Particular acts seem to disappear, faith in God occupies the entire moral field, and Thielicke himself sees the difficulty. “We must therefore put the question quite pointedly,” he writes. “Does not all ethical reflection always involve an act whereby ethics really does away with itself by reducing the ethical question to a problem that is essentially dogmatic? . . . In short, does not the solution of the ethical problem lie in the dissolution of ethics?” How we respond to this question will depend on how we understand the claim that a Christian is simul justus et peccator , simultaneously saint and sinner.
One way to understand this assertion “often thought to be the Lutheran way but in reality only one of several ways Lutherans have understood it” is to take it to mean that the believer is wholly and entirely saint and (simultaneously) wholly and entirely sinner. Viewed as one who trusts in the divine goodness and mercy revealed in Jesus, the believer is wholly saint. But viewed apart from that divine goodness, the believer is entirely sinner. The state of the person seems unrelated to his particular actions, for everything depends on the person’s relation to God. The theological task is simply to announce (again and again) the mercy of God that elicits a person’s fundamental decision of faith”leaving us, in short, with what looks like the dissolution of ethics.
Meilaender argues that there is no easy way around the tension that surrounds a faith-centric account of righteousness because we are caught in a conflict that is eschatological (could we get a little help from the Vossians, please):
Ethics always exists in “the field of tension between the old and the new aeons, not in the old alone, nor in the new alone.” To try to say more specifically what the shape of the Christian life should be within this tension would, he argues, be a non-eschatological ethic, something Thielicke associates with Roman Catholicism’s attempt to establish “a hierarchy of moral values with a corresponding casuistry of moral action.” Hence, he does not move very far or for very long beyond an understanding of the simul that he himself has found inadequate. He will accept no static “formula for the unity of the Christian’s existence,” no rules that can ease the tension between the two ages.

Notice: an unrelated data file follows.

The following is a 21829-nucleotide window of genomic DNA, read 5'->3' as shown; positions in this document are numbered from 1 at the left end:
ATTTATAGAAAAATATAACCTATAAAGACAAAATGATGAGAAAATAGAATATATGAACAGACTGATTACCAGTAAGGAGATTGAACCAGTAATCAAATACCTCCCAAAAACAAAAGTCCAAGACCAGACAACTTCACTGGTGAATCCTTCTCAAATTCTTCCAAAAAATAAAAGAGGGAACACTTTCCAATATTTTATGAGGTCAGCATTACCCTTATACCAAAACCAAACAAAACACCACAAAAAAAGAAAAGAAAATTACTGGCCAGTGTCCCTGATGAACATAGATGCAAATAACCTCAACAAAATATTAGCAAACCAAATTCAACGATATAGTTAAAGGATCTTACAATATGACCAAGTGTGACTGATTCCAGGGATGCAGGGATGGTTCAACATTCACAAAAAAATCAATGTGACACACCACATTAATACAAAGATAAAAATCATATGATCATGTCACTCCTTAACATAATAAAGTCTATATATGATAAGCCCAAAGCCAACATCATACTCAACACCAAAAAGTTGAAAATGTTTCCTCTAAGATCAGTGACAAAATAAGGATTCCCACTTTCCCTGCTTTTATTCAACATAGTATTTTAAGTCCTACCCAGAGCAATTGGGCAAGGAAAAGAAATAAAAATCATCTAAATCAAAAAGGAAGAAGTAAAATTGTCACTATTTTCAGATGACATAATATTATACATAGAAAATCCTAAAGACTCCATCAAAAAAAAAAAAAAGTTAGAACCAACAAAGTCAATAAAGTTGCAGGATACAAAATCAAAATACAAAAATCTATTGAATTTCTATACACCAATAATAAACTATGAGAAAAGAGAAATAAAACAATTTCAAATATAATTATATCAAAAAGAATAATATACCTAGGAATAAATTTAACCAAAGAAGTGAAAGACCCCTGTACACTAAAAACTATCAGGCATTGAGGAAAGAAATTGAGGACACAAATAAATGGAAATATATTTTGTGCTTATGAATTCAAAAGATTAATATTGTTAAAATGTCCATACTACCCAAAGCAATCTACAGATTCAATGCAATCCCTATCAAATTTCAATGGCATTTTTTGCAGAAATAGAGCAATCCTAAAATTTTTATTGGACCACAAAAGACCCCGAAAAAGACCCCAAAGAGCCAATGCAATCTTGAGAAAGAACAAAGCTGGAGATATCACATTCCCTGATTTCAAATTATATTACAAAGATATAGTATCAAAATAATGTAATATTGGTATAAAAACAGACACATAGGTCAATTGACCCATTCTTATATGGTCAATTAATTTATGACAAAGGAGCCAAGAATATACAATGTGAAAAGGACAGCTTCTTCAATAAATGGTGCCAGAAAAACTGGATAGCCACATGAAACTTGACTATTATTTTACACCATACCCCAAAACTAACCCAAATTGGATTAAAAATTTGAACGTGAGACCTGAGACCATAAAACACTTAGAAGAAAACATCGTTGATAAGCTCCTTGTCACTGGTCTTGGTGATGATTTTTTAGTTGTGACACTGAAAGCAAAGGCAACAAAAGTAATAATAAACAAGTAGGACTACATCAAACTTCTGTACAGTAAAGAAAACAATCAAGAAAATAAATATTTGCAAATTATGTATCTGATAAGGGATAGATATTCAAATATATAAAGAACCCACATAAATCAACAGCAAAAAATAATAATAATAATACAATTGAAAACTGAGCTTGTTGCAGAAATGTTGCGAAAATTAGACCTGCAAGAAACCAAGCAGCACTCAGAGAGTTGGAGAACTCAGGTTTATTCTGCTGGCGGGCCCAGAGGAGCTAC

So faith alone means the dissolution of ethics, and grace-filled growth in holiness raises the specter of perfectionism: “if we make the connection between person and work too tight, right action may seem to be a condition that must be met in order to attain God’s favor, a tendency not altogether absent from Veritatis Splendor.”
Does this mean that forensic-centric Protestants can make no distinctions between a more or less sanctified life? No. Even a Lutheran can see the problem with an account that recognizes no difference between an adulterer and a husband who is merely tempted by adultery: